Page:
What is a Wireless Pendant?

A wireless pendant is a personal transmitter that forms part of an emergency call system. The system itself may be either hardwired, wireless, or a combination, and it may serve a variety of purposes. Although the personal transmitter is referred to as a pendant, there are also bracelet or anklet models, as well as styles to attach to a belt of chain or to fit in a pocket.

Wireless pendants can serve a variety of purposes. One of the main purposes is to allow the wearer to call for help. This type of operation is sometimes called a panic alarm or a personal emergency response system. It can be activated by someone who has a medical emergency or a safety issue, such as a break-in.

Second, a wireless pendant may act as a fall alert. Some are particularly structured to be able to determine if a wearer has fallen. These two uses can be beneficial for people in assisted living facilities. People with epilepsy, which can result in falls, may also benefit.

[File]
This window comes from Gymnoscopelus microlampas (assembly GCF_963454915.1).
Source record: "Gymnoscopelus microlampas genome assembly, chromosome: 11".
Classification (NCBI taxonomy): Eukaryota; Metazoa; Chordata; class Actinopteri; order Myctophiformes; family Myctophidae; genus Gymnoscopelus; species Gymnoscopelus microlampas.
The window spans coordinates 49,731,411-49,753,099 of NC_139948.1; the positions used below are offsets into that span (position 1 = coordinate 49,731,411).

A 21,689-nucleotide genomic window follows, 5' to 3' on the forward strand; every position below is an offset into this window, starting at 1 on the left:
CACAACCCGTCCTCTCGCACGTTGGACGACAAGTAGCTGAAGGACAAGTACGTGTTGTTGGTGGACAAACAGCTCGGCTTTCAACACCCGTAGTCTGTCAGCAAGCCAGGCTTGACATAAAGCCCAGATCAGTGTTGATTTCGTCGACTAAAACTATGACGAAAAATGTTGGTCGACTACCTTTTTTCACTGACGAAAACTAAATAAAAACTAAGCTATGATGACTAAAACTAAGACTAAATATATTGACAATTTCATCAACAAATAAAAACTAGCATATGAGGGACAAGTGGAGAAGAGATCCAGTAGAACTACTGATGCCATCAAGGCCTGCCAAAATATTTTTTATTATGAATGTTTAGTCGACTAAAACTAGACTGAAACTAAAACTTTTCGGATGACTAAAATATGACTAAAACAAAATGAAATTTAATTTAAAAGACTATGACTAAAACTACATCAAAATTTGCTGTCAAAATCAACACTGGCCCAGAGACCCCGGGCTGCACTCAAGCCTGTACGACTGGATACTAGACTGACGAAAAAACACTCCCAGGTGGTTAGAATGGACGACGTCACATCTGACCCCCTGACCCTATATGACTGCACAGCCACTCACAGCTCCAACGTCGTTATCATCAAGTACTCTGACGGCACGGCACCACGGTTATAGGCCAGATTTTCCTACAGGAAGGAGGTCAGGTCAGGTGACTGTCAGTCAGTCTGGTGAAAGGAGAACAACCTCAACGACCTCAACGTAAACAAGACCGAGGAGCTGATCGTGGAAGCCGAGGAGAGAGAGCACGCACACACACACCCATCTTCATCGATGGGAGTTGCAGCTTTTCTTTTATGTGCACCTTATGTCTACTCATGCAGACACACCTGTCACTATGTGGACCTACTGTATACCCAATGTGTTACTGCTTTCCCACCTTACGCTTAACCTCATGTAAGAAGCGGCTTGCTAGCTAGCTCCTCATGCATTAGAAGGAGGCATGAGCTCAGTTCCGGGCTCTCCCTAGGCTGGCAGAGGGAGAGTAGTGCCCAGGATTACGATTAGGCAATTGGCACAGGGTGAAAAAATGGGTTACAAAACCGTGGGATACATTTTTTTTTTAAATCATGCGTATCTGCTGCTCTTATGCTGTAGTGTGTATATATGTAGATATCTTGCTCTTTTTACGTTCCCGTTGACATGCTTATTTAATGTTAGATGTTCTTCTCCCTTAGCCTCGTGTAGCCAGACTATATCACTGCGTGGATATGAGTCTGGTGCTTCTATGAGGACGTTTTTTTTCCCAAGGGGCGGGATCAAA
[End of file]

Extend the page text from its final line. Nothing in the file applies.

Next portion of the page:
For people working in hazardous situations, such as in hazardous industries or in correctional facilities, a wireless pendant can form part of a man-down system, alerting a response team if the person is in a horizontal position. Thus if a worker is exposed to an environmentally hazardous material or gets into a difficult situation and is unable to summon assistance, the emergency call system acts on his or her behalf, often after sounding warning beeps to indicate that the alarm is going to be set off.

A wireless pendant can also serve as a locator. They generally give the location from which the alarm is sounded, but some are additionally set to go off when a certain point is passed. This allows users, such as patients with dementia who might wander, to be found before they get too far away from home or a facility.

Other features that may be found in wireless pendants include a water resistant case so that people with health issues can wear them during a shower or bath, and a warning if the battery is low. Pendants feature different alternatives for canceling calls, and can be set up for alarms to go to various places, including a central location in a facility or a local police or fire department or ambulance service.